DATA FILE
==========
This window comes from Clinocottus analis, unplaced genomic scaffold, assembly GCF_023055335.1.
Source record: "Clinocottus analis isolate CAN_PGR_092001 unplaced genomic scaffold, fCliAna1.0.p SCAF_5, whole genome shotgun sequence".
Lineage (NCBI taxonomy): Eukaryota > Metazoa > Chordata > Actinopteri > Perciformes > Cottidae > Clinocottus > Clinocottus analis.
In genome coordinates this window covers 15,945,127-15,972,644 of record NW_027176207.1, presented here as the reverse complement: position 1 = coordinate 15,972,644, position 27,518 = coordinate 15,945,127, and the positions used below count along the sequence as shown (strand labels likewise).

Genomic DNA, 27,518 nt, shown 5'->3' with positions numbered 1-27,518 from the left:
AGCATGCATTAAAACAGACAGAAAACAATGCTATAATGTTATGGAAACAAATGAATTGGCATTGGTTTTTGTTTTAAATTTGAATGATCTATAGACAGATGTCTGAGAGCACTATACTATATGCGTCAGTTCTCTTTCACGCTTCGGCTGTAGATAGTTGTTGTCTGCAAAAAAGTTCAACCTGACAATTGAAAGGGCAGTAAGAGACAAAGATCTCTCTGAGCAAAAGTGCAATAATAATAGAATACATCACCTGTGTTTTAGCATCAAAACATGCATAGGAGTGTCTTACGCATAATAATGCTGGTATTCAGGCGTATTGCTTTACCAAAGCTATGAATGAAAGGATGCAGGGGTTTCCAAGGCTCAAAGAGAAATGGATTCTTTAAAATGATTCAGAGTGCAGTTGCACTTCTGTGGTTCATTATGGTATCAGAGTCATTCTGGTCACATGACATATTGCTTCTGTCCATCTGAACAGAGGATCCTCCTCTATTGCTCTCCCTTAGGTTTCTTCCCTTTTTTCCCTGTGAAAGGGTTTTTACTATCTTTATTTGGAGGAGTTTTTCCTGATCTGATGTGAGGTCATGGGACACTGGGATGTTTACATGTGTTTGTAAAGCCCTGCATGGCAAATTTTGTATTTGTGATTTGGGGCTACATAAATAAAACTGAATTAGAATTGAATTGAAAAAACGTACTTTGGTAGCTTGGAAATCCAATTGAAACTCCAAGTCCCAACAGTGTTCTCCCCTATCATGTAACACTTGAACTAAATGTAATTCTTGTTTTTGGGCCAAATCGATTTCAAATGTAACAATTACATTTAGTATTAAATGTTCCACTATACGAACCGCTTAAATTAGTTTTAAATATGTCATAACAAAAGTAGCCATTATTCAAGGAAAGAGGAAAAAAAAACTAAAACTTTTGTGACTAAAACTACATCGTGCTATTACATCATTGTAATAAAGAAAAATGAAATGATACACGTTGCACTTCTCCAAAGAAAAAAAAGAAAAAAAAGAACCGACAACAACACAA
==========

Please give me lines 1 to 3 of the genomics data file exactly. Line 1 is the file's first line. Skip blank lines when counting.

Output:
This window comes from Clinocottus analis, unplaced genomic scaffold, assembly GCF_023055335.1.
Source record: "Clinocottus analis isolate CAN_PGR_092001 unplaced genomic scaffold, fCliAna1.0.p SCAF_5, whole genome shotgun sequence".
Lineage (NCBI taxonomy): Eukaryota > Metazoa > Chordata > Actinopteri > Perciformes > Cottidae > Clinocottus > Clinocottus analis.